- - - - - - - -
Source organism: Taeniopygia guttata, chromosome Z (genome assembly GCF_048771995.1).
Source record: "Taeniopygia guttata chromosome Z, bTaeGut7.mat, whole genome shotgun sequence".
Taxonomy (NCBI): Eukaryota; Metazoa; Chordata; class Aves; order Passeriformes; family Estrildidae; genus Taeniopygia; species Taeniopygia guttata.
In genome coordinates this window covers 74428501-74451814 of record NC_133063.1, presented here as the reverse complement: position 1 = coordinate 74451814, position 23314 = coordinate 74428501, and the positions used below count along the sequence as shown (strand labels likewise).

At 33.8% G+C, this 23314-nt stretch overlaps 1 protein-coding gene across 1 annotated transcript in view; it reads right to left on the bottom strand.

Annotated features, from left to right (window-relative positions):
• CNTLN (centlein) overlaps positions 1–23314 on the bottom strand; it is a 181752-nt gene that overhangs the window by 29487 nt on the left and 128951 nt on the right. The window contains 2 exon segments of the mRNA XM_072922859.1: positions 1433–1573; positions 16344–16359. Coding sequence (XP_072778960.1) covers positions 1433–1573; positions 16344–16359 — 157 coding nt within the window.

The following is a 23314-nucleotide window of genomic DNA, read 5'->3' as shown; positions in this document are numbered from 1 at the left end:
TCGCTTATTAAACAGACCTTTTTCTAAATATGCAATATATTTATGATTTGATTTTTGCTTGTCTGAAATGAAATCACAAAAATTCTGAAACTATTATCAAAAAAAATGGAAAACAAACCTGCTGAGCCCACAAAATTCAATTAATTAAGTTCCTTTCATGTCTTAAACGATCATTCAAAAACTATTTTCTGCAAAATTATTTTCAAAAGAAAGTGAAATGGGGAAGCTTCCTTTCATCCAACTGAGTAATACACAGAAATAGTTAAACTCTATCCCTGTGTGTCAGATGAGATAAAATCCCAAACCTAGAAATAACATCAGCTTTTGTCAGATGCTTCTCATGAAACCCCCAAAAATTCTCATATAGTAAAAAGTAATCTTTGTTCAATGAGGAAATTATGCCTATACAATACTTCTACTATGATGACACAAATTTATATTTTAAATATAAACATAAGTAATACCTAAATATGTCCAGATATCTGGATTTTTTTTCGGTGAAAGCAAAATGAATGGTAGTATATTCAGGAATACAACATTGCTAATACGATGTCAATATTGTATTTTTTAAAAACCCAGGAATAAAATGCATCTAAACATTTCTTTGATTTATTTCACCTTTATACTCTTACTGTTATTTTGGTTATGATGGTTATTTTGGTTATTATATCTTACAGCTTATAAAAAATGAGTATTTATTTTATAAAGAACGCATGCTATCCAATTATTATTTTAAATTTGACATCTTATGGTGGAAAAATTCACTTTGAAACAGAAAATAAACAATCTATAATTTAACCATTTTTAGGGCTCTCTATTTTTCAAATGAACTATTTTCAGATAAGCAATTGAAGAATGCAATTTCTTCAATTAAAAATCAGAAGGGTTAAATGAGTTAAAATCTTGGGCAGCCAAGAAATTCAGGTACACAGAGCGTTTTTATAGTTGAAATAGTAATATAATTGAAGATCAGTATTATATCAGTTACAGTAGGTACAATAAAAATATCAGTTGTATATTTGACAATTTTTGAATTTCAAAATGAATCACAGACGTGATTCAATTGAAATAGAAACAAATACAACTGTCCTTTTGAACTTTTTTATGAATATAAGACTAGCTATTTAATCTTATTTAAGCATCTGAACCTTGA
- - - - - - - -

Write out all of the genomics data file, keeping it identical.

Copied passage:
Source organism: Taeniopygia guttata, chromosome Z (genome assembly GCF_048771995.1).
Source record: "Taeniopygia guttata chromosome Z, bTaeGut7.mat, whole genome shotgun sequence".
Taxonomy (NCBI): Eukaryota; Metazoa; Chordata; class Aves; order Passeriformes; family Estrildidae; genus Taeniopygia; species Taeniopygia guttata.
In genome coordinates this window covers 74428501-74451814 of record NC_133063.1, presented here as the reverse complement: position 1 = coordinate 74451814, position 23314 = coordinate 74428501, and the positions used below count along the sequence as shown (strand labels likewise).

At 33.8% G+C, this 23314-nt stretch overlaps 1 protein-coding gene across 1 annotated transcript in view; it reads right to left on the bottom strand.

Annotated features, from left to right (window-relative positions):
• CNTLN (centlein) overlaps positions 1–23314 on the bottom strand; it is a 181752-nt gene that overhangs the window by 29487 nt on the left and 128951 nt on the right. The window contains 2 exon segments of the mRNA XM_072922859.1: positions 1433–1573; positions 16344–16359. Coding sequence (XP_072778960.1) covers positions 1433–1573; positions 16344–16359 — 157 coding nt within the window.

The following is a 23314-nucleotide window of genomic DNA, read 5'->3' as shown; positions in this document are numbered from 1 at the left end:
TCGCTTATTAAACAGACCTTTTTCTAAATATGCAATATATTTATGATTTGATTTTTGCTTGTCTGAAATGAAATCACAAAAATTCTGAAACTATTATCAAAAAAAATGGAAAACAAACCTGCTGAGCCCACAAAATTCAATTAATTAAGTTCCTTTCATGTCTTAAACGATCATTCAAAAACTATTTTCTGCAAAATTATTTTCAAAAGAAAGTGAAATGGGGAAGCTTCCTTTCATCCAACTGAGTAATACACAGAAATAGTTAAACTCTATCCCTGTGTGTCAGATGAGATAAAATCCCAAACCTAGAAATAACATCAGCTTTTGTCAGATGCTTCTCATGAAACCCCCAAAAATTCTCATATAGTAAAAAGTAATCTTTGTTCAATGAGGAAATTATGCCTATACAATACTTCTACTATGATGACACAAATTTATATTTTAAATATAAACATAAGTAATACCTAAATATGTCCAGATATCTGGATTTTTTTTCGGTGAAAGCAAAATGAATGGTAGTATATTCAGGAATACAACATTGCTAATACGATGTCAATATTGTATTTTTTAAAAACCCAGGAATAAAATGCATCTAAACATTTCTTTGATTTATTTCACCTTTATACTCTTACTGTTATTTTGGTTATGATGGTTATTTTGGTTATTATATCTTACAGCTTATAAAAAATGAGTATTTATTTTATAAAGAACGCATGCTATCCAATTATTATTTTAAATTTGACATCTTATGGTGGAAAAATTCACTTTGAAACAGAAAATAAACAATCTATAATTTAACCATTTTTAGGGCTCTCTATTTTTCAAATGAACTATTTTCAGATAAGCAATTGAAGAATGCAATTTCTTCAATTAAAAATCAGAAGGGTTAAATGAGTTAAAATCTTGGGCAGCCAAGAAATTCAGGTACACAGAGCGTTTTTATAGTTGAAATAGTAATATAATTGAAGATCAGTATTATATCAGTTACAGTAGGTACAATAAAAATATCAGTTGTATATTTGACAATTTTTGAATTTCAAAATGAATCACAGACGTGATTCAATTGAAATAGAAACAAATACAACTGTCCTTTTGAACTTTTTTATGAATATAAGACTAGCTATTTAATCTTATTTAAGCATCTGAACCTTGA